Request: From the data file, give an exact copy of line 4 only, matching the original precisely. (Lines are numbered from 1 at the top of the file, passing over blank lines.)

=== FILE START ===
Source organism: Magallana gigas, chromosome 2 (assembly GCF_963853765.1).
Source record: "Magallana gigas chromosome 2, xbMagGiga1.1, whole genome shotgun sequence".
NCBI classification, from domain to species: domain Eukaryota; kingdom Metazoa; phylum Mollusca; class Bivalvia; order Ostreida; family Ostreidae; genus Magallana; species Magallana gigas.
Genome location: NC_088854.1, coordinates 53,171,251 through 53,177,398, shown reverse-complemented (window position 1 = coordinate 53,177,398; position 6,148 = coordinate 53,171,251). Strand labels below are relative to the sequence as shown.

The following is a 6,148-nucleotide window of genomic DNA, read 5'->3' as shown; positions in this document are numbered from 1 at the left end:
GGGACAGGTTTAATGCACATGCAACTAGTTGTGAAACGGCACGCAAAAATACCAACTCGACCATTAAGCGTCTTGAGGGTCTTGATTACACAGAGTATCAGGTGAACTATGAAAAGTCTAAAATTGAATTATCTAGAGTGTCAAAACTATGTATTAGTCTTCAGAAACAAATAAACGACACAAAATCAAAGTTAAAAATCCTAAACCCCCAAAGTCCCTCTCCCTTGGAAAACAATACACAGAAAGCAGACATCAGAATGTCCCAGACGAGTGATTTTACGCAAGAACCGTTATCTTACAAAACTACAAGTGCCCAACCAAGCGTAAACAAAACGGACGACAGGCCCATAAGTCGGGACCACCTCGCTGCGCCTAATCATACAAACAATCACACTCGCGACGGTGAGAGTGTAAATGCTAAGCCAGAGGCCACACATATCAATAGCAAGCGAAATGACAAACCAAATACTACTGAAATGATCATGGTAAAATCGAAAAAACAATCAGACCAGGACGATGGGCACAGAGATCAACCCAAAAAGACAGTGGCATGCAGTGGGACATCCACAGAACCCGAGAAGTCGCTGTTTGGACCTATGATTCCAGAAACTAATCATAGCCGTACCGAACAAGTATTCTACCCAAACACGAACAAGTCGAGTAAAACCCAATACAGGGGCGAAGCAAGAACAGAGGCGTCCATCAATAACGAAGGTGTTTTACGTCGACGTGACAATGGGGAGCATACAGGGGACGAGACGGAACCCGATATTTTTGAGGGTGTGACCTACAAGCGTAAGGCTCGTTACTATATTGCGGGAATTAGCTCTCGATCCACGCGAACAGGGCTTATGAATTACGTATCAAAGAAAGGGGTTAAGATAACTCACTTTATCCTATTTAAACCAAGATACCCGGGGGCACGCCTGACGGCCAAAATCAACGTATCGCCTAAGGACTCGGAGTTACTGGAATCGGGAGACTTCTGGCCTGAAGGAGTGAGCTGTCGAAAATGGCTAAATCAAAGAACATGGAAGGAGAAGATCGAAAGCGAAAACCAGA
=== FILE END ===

Genome location: NC_088854.1, coordinates 53,171,251 through 53,177,398, shown reverse-complemented (window position 1 = coordinate 53,177,398; position 6,148 = coordinate 53,171,251). Strand labels below are relative to the sequence as shown.